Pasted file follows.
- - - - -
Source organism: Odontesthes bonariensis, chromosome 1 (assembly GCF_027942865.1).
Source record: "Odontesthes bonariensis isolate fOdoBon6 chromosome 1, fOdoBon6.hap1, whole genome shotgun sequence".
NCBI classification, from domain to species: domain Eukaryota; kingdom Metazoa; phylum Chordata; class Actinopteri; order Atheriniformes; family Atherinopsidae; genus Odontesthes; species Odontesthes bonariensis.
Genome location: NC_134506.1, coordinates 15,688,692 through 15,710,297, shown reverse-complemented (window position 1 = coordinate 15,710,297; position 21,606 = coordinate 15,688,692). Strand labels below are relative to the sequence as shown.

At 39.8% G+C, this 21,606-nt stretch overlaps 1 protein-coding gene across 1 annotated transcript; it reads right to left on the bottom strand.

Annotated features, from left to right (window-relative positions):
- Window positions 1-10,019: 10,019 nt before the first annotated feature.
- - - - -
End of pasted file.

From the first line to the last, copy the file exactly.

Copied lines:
Source organism: Odontesthes bonariensis, chromosome 1 (assembly GCF_027942865.1).
Source record: "Odontesthes bonariensis isolate fOdoBon6 chromosome 1, fOdoBon6.hap1, whole genome shotgun sequence".
NCBI classification, from domain to species: domain Eukaryota; kingdom Metazoa; phylum Chordata; class Actinopteri; order Atheriniformes; family Atherinopsidae; genus Odontesthes; species Odontesthes bonariensis.
Genome location: NC_134506.1, coordinates 15,688,692 through 15,710,297, shown reverse-complemented (window position 1 = coordinate 15,710,297; position 21,606 = coordinate 15,688,692). Strand labels below are relative to the sequence as shown.

At 39.8% G+C, this 21,606-nt stretch overlaps 1 protein-coding gene across 1 annotated transcript; it reads right to left on the bottom strand.

Annotated features, from left to right (window-relative positions):
- Window positions 1-10,019: 10,019 nt before the first annotated feature.